Drug-Resistant Bugs

Methicillin-resistant Staphylococcus aureus (MRSA) is a multidrug-resistant bacterium that has received ample attention in the press lately. Much concern has been expressed because of the tremendous increase in human infections, including people in the general population that would typically be considered low-risk. In people, MRSA can cause a wide range of infections, from skin infections and abscesses to severe pneumonia and necrotizing fasciitis ("flesh-eating disease").

MRSA is an emerging problem in horses. There are increasing reports of MRSA infection and colonization (the presence of MRSA at a body site, usually the nose, without any signs of infection) in horses internationally. The prevalence of colonization in horses is rather variable and probably ranges from 0-5% in most populations. Colonization rates of greater than 50% have been identified on some farms. Colonized horses might not develop MRSA infections, but they are at increased risk of developing MRSA infections under certain conditions and can be sources of infection for other horses or people. In horses, as in people, a wide range of infections can develop. Skin, soft tissue (including wound and surgical site infections), and joint infections are most common in horses in the general population. Surgical site infections predominate in hospitalized horses.

While the mention of MRSA often raises fears, it can be a treatable infection if addressed promptly and appropriately. And even though it's potentially difficult and expensive to treat, one multi-center study reported a survival rate greater than 80%. MRSA strains are multidrug resistant, but there are usually some options. The key for proper and successful management is early diagnosis so that appropriate therapy can be instituted. This highlights the need for bacterial culture before treatment.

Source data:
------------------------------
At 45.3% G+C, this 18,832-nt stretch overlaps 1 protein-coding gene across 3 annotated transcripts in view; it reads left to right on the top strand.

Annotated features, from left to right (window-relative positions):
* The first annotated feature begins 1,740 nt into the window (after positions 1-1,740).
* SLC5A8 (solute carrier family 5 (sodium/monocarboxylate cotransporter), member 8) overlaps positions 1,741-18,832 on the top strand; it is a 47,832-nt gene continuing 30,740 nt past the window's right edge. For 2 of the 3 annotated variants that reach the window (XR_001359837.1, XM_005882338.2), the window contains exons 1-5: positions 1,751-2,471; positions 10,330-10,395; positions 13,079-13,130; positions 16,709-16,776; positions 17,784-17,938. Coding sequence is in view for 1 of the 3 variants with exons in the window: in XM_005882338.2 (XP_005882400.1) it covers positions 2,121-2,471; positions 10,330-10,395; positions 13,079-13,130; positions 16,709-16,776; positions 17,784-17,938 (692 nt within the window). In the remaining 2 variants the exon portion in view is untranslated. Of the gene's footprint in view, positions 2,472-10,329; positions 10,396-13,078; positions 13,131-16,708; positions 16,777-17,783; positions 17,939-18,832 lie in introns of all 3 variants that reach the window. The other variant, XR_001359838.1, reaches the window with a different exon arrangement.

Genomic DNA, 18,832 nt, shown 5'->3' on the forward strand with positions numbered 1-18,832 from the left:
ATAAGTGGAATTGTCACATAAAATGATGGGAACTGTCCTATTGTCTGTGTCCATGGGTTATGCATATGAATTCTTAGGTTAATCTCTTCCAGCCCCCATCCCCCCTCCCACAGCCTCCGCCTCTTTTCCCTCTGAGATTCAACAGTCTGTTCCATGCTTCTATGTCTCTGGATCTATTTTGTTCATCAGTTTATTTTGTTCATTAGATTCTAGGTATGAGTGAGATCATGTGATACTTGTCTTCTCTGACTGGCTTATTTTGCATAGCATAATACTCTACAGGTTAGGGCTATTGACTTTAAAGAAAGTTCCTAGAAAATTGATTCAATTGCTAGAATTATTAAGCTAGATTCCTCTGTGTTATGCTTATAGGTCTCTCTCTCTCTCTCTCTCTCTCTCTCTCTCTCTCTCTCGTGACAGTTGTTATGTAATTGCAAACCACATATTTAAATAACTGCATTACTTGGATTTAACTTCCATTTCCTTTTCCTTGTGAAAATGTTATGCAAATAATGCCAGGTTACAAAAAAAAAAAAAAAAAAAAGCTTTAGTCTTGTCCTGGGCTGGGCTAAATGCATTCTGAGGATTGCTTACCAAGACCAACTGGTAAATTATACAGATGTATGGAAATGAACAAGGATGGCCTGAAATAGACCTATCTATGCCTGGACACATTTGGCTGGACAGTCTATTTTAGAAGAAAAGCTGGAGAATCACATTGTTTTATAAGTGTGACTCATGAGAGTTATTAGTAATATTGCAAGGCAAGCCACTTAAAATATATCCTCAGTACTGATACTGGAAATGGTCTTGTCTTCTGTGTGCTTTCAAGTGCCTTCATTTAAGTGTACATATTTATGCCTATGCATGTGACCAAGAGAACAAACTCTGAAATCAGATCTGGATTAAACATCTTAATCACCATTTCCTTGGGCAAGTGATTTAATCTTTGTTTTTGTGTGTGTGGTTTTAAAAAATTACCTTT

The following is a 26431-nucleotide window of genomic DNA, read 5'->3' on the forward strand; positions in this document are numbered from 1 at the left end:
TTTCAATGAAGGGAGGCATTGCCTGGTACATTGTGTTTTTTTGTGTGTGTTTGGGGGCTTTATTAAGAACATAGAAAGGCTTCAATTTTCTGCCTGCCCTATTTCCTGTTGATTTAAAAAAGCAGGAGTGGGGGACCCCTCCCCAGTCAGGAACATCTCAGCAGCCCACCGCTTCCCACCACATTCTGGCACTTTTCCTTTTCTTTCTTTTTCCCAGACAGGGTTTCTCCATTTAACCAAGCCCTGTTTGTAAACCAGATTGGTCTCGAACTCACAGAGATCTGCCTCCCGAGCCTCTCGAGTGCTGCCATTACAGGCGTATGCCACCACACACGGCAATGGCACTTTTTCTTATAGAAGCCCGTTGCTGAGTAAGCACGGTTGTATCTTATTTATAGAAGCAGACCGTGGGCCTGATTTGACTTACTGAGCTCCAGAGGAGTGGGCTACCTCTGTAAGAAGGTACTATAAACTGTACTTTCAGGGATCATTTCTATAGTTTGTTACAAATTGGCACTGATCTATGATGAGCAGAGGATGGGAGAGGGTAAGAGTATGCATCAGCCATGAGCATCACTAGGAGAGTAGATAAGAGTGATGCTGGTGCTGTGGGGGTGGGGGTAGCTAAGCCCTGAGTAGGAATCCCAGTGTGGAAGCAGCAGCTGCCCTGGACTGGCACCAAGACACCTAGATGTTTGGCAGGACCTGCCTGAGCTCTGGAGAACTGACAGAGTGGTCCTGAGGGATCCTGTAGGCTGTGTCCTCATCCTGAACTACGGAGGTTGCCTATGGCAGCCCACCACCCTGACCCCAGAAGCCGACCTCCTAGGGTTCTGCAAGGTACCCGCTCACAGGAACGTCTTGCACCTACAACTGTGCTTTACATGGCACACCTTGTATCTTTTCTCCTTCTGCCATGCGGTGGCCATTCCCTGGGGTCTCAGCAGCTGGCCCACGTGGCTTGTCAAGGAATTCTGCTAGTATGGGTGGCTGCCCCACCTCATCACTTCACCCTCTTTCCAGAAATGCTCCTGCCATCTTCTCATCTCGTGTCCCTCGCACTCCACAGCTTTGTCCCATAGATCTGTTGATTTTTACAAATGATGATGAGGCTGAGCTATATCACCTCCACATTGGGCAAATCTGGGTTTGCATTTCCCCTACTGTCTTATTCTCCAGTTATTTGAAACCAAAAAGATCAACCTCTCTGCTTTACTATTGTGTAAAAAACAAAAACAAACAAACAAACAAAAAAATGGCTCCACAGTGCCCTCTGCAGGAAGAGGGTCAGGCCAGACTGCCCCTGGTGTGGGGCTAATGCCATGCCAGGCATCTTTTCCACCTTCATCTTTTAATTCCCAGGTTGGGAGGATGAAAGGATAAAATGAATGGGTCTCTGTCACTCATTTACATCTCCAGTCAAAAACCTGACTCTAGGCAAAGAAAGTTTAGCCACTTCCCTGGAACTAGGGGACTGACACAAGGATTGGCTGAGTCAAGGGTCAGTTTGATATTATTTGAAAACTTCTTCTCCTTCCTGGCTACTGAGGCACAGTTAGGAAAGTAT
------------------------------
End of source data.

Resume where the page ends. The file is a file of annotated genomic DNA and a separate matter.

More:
Most reports of MRSA in horses and the people that work with horses have involved one particular strain. It is likely this strain originated in people and eventually spread to horses. For some reason, it must be more adept at surviving in horses than other MRSA strains, and it has since become widespread. This strain has been reported in North America and Europe.

Another concerning aspect of MRSA is the potential for transmission between humans and horses. Recent studies reported that people who work with horses, particularly equine veterinarians, have greater rates of MRSA colonization (10-14%) than the general population. Horses have also been implicated as causes of clinical MRSA infection in people, including an outbreak of skin infections in people working with a colonized foal in a neonatal intensive care unit.

Infection control precautions need to be considered to reduce the risk of infection in horses and people. The intensity of required practices is variable and depends on the situation. It might include isolation of infected or colonized horses, the use of barriers (gloves, gowns) when handing infected or colonized horses, improvement in general hygiene (especially hand hygiene among farm workers and veterinarians), screening of horses for colonization, limiting contact between different groups of horses, and related infection control measures. MRSA can be eradicated from farms with infection control practices if adequate time and energy are committed. This can be done without the use of antibiotics, and there is currently no evidence that antibiotics are useful for eradication of colonization. Judicious use of antibiotics is probably very important.

While MRSA is a concerning pathogen, it is important not to overreact. MRSA will probably never be eradicated from the equine population, and the risk of infection (for both horses and people) will continue to exist. However, basic infection control and farm management practices can reduce the risks.

About the Author

J. Scott Weese, DVM, DVSc, Dipl. ACVIM

J. Scott Weese, DVM, DVSc, Dipl. ACVIM, is an associate professor in the Department of Pathobiology at the University of Guelph's Ontario Veterinary College in Canada.

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